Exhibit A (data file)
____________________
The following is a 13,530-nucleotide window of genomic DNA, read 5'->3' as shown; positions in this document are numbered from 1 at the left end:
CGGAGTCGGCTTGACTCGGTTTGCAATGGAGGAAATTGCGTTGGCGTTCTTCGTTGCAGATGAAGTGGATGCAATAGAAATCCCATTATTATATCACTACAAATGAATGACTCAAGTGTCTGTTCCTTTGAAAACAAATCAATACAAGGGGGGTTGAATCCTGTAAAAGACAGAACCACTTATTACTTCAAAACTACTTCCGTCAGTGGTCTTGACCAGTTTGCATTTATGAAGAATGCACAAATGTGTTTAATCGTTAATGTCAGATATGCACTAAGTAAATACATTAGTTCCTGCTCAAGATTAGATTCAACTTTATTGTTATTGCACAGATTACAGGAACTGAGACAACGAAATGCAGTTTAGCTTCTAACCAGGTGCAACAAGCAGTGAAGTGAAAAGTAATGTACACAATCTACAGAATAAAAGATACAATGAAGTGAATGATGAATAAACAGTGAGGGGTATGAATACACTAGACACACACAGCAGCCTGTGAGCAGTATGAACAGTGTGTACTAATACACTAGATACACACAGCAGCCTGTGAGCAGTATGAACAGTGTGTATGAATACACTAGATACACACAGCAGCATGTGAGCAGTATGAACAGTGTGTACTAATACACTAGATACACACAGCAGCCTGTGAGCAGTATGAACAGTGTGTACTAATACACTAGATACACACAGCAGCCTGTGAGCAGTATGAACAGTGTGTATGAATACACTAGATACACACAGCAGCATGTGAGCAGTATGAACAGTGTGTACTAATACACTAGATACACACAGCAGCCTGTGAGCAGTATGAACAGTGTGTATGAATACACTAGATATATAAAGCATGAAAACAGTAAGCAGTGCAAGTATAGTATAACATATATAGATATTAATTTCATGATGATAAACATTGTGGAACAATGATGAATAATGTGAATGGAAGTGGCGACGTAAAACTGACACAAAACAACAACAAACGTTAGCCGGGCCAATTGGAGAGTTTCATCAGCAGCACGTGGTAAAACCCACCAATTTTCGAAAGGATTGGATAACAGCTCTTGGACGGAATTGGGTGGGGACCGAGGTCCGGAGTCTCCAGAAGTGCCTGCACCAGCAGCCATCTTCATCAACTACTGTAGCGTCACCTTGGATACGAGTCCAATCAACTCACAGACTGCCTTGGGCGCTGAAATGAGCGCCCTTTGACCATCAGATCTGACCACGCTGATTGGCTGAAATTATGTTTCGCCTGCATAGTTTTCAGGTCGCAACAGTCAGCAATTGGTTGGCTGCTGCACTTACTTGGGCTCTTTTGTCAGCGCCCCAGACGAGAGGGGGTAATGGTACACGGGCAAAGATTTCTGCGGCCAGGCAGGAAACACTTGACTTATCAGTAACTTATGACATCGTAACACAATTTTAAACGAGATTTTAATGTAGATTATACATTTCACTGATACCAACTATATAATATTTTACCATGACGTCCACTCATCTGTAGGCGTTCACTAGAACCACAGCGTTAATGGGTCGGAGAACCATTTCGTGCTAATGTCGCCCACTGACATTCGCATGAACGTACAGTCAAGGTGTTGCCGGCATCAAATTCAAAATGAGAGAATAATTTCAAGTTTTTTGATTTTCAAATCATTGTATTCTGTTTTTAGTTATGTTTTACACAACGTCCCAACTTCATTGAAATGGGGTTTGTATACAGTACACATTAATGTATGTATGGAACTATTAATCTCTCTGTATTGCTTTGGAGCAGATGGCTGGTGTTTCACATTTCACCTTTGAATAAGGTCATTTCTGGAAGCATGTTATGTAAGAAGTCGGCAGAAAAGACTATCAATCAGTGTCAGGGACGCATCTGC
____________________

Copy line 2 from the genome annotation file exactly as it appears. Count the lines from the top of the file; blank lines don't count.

CGGAGTCGGCTTGACTCGGTTTGCAATGGAGGAAATTGCGTTGGCGTTCTTCGTTGCAGATGAAGTGGATGCAATAGAAATCCCATTATTATATCACTACAAATGAATGACTCAAGTGTCTGTTCCTTTGAAAACAAATCAATACAAGGGGGGTTGAATCCTGTAAAAGACAGAACCACTTATTACTTCAAAACTACTTCCGTCAGTGGTCTTGACCAGTTTGCATTTATGAAGAATGCACAAATGTGTTTAATCGTTAATGTCAGATATGCACTAAGTAAATACATTAGTTCCTGCTCAAGATTAGATTCAACTTTATTGTTATTGCACAGATTACAGGAACTGAGACAACGAAATGCAGTTTAGCTTCTAACCAGGTGCAACAAGCAGTGAAGTGAAAAGTAATGTACACAATCTACAGAATAAAAGATACAATGAAGTGAATGATGAATAAACAGTGAGGGGTATGAATACACTAGACACACACAGCAGCCTGTGAGCAGTATGAACAGTGTGTACTAATACACTAGATACACACAGCAGCCTGTGAGCAGTATGAACAGTGTGTATGAATACACTAGATACACACAGCAGCATGTGAGCAGTATGAACAGTGTGTACTAATACACTAGATACACACAGCAGCCTGTGAGCAGTATGAACAGTGTGTACTAATACACTAGATACACACAGCAGCCTGTGAGCAGTATGAACAGTGTGTATGAATACACTAGATACACACAGCAGCATGTGAGCAGTATGAACAGTGTGTACTAATACACTAGATACACACAGCAGCCTGTGAGCAGTATGAACAGTGTGTATGAATACACTAGATATATAAAGCATGAAAACAGTAAGCAGTGCAAGTATAGTATAACATATATAGATATTAATTTCATGATGATAAACATTGTGGAACAATGATGAATAATGTGAATGGAAGTGGCGACGTAAAACTGACACAAAACAACAACAAACGTTAGCCGGGCCAATTGGAGAGTTTCATCAGCAGCACGTGGTAAAACCCACCAATTTTCGAAAGGATTGGATAACAGCTCTTGGACGGAATTGGGTGGGGACCGAGGTCCGGAGTCTCCAGAAGTGCCTGCACCAGCAGCCATCTTCATCAACTACTGTAGCGTCACCTTGGATACGAGTCCAATCAACTCACAGACTGCCTTGGGCGCTGAAATGAGCGCCCTTTGACCATCAGATCTGACCACGCTGATTGGCTGAAATTATGTTTCGCCTGCATAGTTTTCAGGTCGCAACAGTCAGCAATTGGTTGGCTGCTGCACTTACTTGGGCTCTTTTGTCAGCGCCCCAGACGAGAGGGGGTAATGGTACACGGGCAAAGATTTCTGCGGCCAGGCAGGAAACACTTGACTTATCAGTAACTTATGACATCGTAACACAATTTTAAACGAGATTTTAATGTAGATTATACATTTCACTGATACCAACTATATAATATTTTACCATGACGTCCACTCATCTGTAGGCGTTCACTAGAACCACAGCGTTAATGGGTCGGAGAACCATTTCGTGCTAATGTCGCCCACTGACATTCGCATGAACGTACAGTCAAGGTGTTGCCGGCATCAAATTCAAAATGAGAGAATAATTTCAAGTTTTTTGATTTTCAAATCATTGTATTCTGTTTTTAGTTATGTTTTACACAACGTCCCAACTTCATTGAAATGGGGTTTGTATACAGTACACATTAATGTATGTATGGAACTATTAATCTCTCTGTATTGCTTTGGAGCAGATGGCTGGTGTTTCACATTTCACCTTTGAATAAGGTCATTTCTGGAAGCATGTTATGTAAGAAGTCGGCAGAAAAGACTATCAATCAGTGTCAGGGACGCATCTGC